• Adam Smith noted that “It is not from the benevolence of the butcher, the brewer or the baker that we expect our dinner, but from their regard to their own interest.” Meaning that incentives matter. When we benefit directly from our work, we work harder.

  • In systems that do not rely on markets, personal incentives are usually divorced from productivity. Firms and workers are not rewarded for innovation and hard, nor punished for sloth and inefficiency.

  • Government bankrolled businesses and American public education suffer from personal incentives being divorced from productivity. The pay of teachers is not linked in any way to performance. Whereas in other areas, such as Silicon Valley, if firms do not contribute value to the market, they fail and shut down.

  • The standardized pay of teachers creates a set of incentives referred to as adverse selection. The most talented teachers are likely to be good at other professions where pay is more closely linked to productivity. Studies show that the most talented teachers are the most likely to leave the profession early because incentive structures leads them elsewhere, the least talented teachers incentives are just the opposite.

  • Perverse incentives are inadvertent incentives created when we set out to do something completely different. Also known as the law of unintended consequences. A law in Mexico City once required cars to stay off the road once a week on a rotating basis, using license plate numbers to decide. Policymakers did not anticipate that people would buy new cars and hold on to older cars with poor emissions to continue driving.

  • Good policy directs desired behavior by using incentives while bad policy ignores incentives or fail to predict how individuals might change their behavior to avoid being penalized.

  • A principal agent problem emerges when a principal (such as a firm) employs an agent (such as an employee) who has an incentives to do things that are not necessarily in the best interest of the principal. Executives may be incentivized to boost short term gains while she/he can exercise her stock options. The challenge is to reward good outcomes without creating incentives for employees to game the system in ways that damage the company in the long run.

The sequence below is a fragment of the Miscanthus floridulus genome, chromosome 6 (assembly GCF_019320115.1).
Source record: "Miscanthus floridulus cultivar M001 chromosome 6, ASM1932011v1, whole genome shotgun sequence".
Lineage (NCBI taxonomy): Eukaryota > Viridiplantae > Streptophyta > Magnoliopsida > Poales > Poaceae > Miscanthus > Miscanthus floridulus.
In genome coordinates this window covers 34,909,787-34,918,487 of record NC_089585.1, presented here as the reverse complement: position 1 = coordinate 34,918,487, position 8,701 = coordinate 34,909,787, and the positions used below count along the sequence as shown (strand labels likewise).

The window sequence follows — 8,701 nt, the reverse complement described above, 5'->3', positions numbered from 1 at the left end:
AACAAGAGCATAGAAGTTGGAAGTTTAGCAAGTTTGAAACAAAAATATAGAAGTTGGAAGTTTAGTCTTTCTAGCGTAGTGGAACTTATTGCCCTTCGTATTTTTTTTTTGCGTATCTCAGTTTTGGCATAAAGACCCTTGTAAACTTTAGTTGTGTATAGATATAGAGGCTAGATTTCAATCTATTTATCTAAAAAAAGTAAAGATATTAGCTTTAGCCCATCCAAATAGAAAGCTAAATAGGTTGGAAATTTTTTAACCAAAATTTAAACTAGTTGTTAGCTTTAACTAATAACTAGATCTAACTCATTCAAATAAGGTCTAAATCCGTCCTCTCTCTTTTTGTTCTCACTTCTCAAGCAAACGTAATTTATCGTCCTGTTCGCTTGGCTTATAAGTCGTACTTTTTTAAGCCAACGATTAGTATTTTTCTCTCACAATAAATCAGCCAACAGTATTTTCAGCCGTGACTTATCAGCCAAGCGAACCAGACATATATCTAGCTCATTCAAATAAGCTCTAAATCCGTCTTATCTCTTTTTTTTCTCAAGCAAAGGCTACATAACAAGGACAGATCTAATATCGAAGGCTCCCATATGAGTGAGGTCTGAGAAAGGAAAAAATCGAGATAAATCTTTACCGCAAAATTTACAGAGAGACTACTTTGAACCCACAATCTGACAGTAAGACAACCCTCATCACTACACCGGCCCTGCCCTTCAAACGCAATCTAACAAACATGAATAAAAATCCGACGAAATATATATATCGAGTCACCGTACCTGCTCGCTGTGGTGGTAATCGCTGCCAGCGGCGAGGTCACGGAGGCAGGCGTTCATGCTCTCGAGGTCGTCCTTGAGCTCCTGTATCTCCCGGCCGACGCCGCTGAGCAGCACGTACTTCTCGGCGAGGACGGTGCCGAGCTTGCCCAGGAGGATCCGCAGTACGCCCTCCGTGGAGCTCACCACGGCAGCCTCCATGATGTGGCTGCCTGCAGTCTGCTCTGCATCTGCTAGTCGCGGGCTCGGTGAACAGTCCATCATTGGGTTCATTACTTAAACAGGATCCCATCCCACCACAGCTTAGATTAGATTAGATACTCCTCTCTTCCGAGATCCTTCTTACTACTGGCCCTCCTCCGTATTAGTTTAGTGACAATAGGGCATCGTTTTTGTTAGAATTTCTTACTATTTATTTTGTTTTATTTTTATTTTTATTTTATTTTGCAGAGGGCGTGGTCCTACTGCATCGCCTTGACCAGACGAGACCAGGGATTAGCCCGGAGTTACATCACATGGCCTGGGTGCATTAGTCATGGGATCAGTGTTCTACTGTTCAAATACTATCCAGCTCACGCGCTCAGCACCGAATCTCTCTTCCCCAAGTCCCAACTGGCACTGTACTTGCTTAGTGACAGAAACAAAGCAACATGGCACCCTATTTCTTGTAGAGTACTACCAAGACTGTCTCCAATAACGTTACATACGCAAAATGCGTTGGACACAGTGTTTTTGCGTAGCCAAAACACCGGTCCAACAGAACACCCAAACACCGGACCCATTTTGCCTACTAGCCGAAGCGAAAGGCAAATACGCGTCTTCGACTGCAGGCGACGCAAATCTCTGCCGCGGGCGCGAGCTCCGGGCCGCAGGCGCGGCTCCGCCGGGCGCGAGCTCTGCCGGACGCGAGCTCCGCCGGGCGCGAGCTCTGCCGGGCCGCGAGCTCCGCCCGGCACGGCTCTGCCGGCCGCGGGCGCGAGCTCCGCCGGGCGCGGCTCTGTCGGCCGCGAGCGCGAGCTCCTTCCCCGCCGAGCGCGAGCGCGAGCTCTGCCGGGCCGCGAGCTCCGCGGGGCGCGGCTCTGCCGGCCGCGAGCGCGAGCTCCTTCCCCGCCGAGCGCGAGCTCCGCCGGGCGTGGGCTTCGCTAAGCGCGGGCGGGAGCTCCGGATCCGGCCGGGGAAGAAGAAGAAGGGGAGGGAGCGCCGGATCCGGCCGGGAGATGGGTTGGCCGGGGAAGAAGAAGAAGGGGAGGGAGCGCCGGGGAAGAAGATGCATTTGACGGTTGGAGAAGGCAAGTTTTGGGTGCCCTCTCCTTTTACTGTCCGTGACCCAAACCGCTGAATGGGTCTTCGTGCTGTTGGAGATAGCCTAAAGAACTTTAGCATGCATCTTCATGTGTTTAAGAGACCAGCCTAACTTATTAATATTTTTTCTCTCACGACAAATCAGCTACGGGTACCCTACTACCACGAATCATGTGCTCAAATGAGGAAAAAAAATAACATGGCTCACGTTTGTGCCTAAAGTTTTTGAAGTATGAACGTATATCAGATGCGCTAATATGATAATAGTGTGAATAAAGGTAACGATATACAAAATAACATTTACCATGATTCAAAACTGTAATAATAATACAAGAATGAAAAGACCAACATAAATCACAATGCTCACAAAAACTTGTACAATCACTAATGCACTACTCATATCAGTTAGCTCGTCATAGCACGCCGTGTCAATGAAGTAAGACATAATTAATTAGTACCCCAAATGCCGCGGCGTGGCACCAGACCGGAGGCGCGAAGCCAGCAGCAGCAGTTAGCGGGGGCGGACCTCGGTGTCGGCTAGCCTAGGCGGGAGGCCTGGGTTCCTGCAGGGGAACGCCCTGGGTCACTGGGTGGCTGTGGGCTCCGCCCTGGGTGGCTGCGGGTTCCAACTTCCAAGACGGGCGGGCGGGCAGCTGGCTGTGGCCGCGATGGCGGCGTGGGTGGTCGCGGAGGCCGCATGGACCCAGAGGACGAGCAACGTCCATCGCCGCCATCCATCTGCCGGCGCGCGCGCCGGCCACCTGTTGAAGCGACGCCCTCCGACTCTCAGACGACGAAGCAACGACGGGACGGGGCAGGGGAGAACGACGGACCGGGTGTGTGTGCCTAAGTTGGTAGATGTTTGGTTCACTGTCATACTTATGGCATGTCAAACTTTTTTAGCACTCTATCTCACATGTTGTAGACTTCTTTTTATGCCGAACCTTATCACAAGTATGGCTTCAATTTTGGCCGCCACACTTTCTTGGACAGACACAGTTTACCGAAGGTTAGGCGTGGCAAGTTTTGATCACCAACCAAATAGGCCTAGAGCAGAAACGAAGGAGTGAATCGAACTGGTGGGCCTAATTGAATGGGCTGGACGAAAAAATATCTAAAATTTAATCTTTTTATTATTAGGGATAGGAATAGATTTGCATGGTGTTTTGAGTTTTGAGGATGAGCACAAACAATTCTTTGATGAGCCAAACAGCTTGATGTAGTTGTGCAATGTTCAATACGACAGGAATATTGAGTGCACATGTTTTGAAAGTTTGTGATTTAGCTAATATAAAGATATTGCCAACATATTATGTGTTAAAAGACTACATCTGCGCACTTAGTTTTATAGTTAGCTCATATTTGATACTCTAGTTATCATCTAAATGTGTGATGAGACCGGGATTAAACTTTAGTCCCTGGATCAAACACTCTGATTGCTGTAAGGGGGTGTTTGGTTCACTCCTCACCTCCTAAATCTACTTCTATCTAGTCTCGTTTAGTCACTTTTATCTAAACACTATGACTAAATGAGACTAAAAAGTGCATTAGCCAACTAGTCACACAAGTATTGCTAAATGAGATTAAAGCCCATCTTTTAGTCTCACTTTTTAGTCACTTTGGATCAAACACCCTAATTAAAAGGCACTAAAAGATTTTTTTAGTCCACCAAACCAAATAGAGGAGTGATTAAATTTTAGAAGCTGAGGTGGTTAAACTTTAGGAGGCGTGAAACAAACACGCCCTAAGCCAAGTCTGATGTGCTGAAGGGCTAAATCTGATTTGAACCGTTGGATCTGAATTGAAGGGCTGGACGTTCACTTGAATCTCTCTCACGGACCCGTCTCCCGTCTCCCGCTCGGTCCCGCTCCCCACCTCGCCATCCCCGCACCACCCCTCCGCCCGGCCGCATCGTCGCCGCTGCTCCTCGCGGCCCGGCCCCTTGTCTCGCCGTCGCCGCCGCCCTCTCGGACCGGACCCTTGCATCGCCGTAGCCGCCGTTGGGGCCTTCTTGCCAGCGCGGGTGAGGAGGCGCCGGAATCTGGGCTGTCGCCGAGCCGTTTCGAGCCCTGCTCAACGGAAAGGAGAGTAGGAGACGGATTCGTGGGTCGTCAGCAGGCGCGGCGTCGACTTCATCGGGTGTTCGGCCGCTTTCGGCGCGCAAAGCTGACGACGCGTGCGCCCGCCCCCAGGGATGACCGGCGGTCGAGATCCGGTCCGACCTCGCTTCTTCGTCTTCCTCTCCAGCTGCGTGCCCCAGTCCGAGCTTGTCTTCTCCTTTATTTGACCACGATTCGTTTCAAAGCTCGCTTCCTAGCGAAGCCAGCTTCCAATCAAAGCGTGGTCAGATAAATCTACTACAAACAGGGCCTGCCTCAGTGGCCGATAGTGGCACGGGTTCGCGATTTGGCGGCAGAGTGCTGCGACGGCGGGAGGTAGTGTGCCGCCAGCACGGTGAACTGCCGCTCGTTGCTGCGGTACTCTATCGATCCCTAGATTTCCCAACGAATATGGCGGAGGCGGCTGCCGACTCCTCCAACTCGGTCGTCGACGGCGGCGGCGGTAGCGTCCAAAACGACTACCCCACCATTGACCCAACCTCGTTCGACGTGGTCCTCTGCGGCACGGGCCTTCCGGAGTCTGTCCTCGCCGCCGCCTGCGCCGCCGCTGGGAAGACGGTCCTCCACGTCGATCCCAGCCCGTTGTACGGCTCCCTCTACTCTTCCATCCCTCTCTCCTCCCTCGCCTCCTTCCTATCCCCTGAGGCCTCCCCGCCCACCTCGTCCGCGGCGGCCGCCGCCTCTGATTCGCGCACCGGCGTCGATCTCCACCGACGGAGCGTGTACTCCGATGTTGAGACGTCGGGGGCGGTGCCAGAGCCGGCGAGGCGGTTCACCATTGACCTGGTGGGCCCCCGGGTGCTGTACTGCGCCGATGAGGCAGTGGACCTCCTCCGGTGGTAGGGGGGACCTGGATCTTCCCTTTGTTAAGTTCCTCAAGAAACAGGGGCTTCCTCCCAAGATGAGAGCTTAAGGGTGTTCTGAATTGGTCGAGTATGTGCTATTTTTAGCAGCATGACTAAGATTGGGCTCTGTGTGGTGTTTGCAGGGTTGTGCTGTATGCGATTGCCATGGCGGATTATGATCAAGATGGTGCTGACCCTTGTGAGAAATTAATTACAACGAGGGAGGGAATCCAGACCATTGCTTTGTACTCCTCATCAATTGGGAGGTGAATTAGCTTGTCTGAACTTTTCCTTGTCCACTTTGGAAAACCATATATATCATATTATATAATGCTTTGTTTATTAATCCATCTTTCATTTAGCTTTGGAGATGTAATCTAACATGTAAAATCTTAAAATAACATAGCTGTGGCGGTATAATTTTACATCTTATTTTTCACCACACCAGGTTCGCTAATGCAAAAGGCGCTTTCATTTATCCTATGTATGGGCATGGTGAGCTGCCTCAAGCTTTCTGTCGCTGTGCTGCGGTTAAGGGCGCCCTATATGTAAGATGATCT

• Economics teaches us how to get the incentives right.

  • Rational individuals acting in their own best interest can make themselves worst off. Fishermen who hunt without constraint can deplete a fish population. The only incentive is to kill as many fish as they can when no one trusts anyone else to practice constraint.

  • A market economy rewards winners and crushes losers. The steam engine, spinning wheel, and telephone put an end to the blacksmith, seamstress and telegraph operator, respectively. In a market economy, creative destruction must happen.

  • Government intervention to minimize the pain inflicted by competition slows the process of creative destruction. American automakers could have been made stronger in the long run if they faced foreign competition head-on instead of seeking political protection from Japanese imports in the 70s and 80s.

  • Taxes provide incentive to avoid or reduce activity that is taxed.

  • Raising taxes to provide generous benefits to disadvantaged Americans can simultaneously discourage the kinds of productive investments that might make them better off. Scandinavia has seen high marginal tax rates contribute to growing black market economies.

  • Economists tend to favor taxes which are broad, simple and fair.

  • Deadweight loss refers to taxes which make individuals worse off without making anyone else better off.

  • Regressive taxes are those which fall more heavily on the poor than the rich.

Chapter 3 - Government and the Economy